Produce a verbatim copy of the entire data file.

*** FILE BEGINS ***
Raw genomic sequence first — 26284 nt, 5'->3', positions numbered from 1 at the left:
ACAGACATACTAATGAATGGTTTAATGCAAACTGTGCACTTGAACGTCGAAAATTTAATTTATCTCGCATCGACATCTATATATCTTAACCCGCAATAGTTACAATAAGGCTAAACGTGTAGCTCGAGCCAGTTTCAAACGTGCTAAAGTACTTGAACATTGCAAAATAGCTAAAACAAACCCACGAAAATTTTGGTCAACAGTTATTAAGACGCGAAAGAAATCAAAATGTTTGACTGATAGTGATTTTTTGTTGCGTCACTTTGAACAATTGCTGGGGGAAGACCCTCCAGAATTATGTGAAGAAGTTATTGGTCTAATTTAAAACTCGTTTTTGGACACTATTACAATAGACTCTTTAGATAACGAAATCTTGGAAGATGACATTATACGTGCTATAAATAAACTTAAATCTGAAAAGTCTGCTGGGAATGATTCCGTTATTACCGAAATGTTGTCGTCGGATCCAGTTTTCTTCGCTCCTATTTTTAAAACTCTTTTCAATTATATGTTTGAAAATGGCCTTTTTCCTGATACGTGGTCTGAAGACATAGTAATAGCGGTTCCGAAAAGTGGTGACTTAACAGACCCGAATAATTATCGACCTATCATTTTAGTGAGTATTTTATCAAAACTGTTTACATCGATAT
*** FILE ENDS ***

Raw genomic sequence first — 26284 nt, 5'->3', positions numbered from 1 at the left:
ACAGACATACTAATGAATGGTTTAATGCAAACTGTGCACTTGAACGTCGAAAATTTAATTTATCTCGCATCGACATCTATATATCTTAACCCGCAATAGTTACAATAAGGCTAAACGTGTAGCTCGAGCCAGTTTCAAACGTGCTAAAGTACTTGAACATTGCAAAATAGCTAAAACAAACCCACGAAAATTTTGGTCAACAGTTATTAAGACGCGAAAGAAATCAAAATGTTTGACTGATAGTGATTTTTTGTTGCGTCACTTTGAACAATTGCTGGGGGAAGACCCTCCAGAATTATGTGAAGAAGTTATTGGTCTAATTTAAAACTCGTTTTTGGACACTATTACAATAGACTCTTTAGATAACGAAATCTTGGAAGATGACATTATACGTGCTATAAATAAACTTAAATCTGAAAAGTCTGCTGGGAATGATTCCGTTATTACCGAAATGTTGTCGTCGGATCCAGTTTTCTTCGCTCCTATTTTTAAAACTCTTTTCAATTATATGTTTGAAAATGGCCTTTTTCCTGATACGTGGTCTGAAGACATAGTAATAGCGGTTCCGAAAAGTGGTGACTTAACAGACCCGAATAATTATCGACCTATCATTTTAGTGAGTATTTTATCAAAACTGTTTACATCGATAT